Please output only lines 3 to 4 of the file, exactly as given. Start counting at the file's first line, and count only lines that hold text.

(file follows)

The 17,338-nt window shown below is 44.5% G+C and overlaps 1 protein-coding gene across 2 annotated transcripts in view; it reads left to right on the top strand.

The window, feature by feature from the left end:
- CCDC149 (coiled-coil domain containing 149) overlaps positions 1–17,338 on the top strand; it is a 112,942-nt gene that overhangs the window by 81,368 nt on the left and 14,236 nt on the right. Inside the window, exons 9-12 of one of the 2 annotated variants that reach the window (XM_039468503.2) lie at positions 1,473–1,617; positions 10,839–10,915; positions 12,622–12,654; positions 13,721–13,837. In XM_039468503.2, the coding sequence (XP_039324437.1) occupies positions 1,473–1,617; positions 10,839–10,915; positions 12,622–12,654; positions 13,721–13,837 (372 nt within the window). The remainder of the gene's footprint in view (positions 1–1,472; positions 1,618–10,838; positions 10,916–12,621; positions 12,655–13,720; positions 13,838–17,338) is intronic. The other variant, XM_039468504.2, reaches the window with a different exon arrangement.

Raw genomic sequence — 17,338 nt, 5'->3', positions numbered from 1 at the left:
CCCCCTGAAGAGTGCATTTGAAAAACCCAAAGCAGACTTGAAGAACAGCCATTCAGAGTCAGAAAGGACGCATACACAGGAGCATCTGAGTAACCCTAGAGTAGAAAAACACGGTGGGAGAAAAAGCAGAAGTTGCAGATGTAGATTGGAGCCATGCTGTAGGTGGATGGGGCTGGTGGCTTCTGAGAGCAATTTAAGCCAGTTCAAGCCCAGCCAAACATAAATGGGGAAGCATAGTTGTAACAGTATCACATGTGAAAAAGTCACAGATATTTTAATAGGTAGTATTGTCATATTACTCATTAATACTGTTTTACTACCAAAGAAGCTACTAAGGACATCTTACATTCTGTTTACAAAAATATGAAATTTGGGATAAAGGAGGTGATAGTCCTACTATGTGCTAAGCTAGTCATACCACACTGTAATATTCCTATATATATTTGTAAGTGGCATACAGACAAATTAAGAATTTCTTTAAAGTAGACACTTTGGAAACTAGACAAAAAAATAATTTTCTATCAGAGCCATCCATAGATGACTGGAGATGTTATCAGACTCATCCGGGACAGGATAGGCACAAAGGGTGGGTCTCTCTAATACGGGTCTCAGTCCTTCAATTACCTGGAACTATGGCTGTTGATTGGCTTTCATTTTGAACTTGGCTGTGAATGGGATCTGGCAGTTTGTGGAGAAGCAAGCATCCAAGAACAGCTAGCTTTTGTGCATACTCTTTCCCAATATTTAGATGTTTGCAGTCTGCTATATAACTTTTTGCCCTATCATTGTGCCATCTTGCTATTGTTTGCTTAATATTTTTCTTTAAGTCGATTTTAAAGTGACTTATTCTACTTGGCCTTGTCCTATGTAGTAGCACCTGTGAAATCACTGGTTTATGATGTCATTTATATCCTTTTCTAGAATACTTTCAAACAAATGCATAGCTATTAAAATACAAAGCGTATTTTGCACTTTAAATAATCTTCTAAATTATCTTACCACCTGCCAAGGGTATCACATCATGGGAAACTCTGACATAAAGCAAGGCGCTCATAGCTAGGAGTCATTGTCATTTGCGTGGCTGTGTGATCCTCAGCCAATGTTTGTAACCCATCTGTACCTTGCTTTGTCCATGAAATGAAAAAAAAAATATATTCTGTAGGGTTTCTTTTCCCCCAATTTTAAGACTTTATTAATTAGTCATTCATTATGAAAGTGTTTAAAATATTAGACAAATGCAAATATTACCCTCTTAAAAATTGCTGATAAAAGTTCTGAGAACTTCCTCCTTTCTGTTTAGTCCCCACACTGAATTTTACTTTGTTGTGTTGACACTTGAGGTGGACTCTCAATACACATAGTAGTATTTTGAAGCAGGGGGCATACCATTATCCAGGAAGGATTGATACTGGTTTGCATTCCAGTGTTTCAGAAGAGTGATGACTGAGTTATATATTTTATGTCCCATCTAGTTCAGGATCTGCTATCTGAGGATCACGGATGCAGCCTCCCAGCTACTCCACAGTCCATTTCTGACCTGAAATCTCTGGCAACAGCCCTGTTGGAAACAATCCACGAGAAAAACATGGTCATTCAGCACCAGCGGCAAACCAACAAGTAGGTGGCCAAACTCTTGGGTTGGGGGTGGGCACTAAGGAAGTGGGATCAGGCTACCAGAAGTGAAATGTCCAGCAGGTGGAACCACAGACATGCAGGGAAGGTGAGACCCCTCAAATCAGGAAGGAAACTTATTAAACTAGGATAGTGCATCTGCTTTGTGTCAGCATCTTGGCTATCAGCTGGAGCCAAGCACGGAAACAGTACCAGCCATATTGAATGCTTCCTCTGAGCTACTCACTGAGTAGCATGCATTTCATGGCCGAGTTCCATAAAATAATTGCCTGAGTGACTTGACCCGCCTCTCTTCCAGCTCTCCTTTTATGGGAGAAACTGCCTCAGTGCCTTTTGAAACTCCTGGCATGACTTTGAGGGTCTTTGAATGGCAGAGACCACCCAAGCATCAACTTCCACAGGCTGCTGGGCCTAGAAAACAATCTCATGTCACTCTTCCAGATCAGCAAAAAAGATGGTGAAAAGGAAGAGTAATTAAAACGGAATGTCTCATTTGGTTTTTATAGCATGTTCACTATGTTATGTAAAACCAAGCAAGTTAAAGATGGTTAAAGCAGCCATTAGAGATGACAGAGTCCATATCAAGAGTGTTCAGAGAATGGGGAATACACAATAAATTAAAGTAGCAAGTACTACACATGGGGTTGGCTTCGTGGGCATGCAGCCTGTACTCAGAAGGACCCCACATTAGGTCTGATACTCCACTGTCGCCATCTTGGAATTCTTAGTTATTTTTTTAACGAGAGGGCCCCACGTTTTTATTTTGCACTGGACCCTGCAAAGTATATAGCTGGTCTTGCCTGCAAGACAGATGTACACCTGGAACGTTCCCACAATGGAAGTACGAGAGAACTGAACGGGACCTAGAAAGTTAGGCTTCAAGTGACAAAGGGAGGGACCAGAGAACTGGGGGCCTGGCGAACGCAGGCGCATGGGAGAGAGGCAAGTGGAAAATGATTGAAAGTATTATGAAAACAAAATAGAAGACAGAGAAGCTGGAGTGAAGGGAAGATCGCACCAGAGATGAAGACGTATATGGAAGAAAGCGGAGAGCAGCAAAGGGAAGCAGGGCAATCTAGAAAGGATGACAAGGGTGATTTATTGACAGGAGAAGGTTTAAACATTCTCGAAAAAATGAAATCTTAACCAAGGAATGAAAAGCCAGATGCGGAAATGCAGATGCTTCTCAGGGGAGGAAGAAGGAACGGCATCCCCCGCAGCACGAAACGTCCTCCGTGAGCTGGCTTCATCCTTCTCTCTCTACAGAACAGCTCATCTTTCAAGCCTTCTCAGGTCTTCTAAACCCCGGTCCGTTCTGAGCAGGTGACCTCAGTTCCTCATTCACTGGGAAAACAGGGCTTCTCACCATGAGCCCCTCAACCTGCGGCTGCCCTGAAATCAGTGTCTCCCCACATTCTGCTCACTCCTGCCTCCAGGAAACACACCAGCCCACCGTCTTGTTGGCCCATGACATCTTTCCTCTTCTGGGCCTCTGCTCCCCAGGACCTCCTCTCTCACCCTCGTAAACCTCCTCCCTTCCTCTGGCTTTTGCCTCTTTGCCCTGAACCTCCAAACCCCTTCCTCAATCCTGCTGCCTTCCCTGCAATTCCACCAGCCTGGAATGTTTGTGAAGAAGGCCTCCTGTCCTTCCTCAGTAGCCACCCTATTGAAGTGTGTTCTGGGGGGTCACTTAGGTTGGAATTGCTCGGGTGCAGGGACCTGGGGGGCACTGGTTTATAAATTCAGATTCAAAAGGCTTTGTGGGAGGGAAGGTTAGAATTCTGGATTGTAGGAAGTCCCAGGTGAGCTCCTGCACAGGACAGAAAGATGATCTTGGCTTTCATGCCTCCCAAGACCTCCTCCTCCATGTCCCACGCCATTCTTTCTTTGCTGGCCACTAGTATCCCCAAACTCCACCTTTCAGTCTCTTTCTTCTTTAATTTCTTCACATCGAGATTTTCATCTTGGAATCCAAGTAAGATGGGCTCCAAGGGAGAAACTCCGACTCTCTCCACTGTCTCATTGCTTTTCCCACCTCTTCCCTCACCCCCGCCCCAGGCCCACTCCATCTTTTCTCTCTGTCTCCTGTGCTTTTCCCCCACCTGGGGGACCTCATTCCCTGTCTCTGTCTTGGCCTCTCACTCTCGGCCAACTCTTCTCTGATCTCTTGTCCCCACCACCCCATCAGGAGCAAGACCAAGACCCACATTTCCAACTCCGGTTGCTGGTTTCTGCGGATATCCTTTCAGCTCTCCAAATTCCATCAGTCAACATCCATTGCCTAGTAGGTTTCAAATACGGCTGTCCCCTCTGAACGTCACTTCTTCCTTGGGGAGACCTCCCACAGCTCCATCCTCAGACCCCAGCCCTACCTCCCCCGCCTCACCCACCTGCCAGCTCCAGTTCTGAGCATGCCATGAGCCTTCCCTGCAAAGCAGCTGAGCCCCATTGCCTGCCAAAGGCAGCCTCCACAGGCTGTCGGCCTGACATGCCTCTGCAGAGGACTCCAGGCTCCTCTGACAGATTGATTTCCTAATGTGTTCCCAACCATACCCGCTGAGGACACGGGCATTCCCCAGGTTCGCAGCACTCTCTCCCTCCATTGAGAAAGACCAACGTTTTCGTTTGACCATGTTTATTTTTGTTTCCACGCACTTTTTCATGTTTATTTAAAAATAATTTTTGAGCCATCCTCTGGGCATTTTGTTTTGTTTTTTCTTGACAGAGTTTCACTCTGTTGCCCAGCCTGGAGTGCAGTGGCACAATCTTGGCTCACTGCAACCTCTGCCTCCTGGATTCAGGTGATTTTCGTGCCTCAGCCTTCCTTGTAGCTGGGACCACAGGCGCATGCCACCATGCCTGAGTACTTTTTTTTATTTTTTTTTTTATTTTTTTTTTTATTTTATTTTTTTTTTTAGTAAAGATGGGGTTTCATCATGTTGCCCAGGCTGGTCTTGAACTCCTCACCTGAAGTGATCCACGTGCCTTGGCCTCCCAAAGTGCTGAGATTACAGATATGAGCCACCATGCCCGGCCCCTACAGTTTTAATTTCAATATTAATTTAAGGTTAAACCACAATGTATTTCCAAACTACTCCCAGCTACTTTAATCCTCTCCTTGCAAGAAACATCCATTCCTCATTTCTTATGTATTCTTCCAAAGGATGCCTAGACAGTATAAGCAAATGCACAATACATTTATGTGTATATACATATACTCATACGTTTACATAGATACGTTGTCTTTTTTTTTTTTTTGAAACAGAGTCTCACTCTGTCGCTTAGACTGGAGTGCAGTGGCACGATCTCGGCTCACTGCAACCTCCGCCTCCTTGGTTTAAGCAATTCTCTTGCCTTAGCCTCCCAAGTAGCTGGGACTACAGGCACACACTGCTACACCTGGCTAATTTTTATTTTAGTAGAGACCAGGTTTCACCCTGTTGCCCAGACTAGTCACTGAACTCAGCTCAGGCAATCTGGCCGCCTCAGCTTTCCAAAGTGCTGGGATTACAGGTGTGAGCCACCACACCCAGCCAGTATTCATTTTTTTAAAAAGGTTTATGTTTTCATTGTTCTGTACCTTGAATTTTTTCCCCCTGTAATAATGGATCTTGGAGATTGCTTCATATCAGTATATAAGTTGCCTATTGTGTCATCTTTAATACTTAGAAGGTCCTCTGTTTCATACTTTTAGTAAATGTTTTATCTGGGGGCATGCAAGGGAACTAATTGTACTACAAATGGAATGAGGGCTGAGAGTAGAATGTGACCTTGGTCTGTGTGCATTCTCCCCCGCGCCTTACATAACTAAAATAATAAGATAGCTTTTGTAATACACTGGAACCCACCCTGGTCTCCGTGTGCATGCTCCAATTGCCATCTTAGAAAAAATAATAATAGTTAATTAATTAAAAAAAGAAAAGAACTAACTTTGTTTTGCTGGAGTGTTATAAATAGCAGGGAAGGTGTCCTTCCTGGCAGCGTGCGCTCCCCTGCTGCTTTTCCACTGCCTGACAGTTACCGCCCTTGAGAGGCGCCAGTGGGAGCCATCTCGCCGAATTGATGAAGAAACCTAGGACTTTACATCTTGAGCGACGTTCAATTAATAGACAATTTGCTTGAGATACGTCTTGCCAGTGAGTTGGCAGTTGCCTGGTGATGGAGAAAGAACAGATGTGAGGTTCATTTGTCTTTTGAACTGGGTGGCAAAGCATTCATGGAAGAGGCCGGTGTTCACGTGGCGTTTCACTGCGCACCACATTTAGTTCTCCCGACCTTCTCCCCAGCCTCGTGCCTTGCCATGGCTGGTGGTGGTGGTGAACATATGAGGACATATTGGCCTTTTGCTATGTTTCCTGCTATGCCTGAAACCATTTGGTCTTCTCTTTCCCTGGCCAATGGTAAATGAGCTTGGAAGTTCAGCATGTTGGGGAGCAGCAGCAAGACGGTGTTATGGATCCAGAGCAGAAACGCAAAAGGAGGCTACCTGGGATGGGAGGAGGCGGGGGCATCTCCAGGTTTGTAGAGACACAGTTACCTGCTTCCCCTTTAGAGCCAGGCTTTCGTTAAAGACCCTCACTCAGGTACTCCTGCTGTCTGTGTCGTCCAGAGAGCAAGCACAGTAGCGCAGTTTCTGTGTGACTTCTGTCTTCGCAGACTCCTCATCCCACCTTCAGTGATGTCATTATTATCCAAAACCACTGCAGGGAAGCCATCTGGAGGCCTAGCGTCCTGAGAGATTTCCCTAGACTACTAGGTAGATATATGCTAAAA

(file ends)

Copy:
- CCDC149 (coiled-coil domain containing 149) overlaps positions 1–17,338 on the top strand; it is a 112,942-nt gene that overhangs the window by 81,368 nt on the left and 14,236 nt on the right. Inside the window, exons 9-12 of one of the 2 annotated variants that reach the window (XM_039468503.2) lie at positions 1,473–1,617; positions 10,839–10,915; positions 12,622–12,654; positions 13,721–13,837. In XM_039468503.2, the coding sequence (XP_039324437.1) occupies positions 1,473–1,617; positions 10,839–10,915; positions 12,622–12,654; positions 13,721–13,837 (372 nt within the window). The remainder of the gene's footprint in view (positions 1–1,472; positions 1,618–10,838; positions 10,916–12,621; positions 12,655–13,720; positions 13,838–17,338) is intronic. The other variant, XM_039468504.2, reaches the window with a different exon arrangement.

Raw genomic sequence — 17,338 nt, 5'->3', positions numbered from 1 at the left: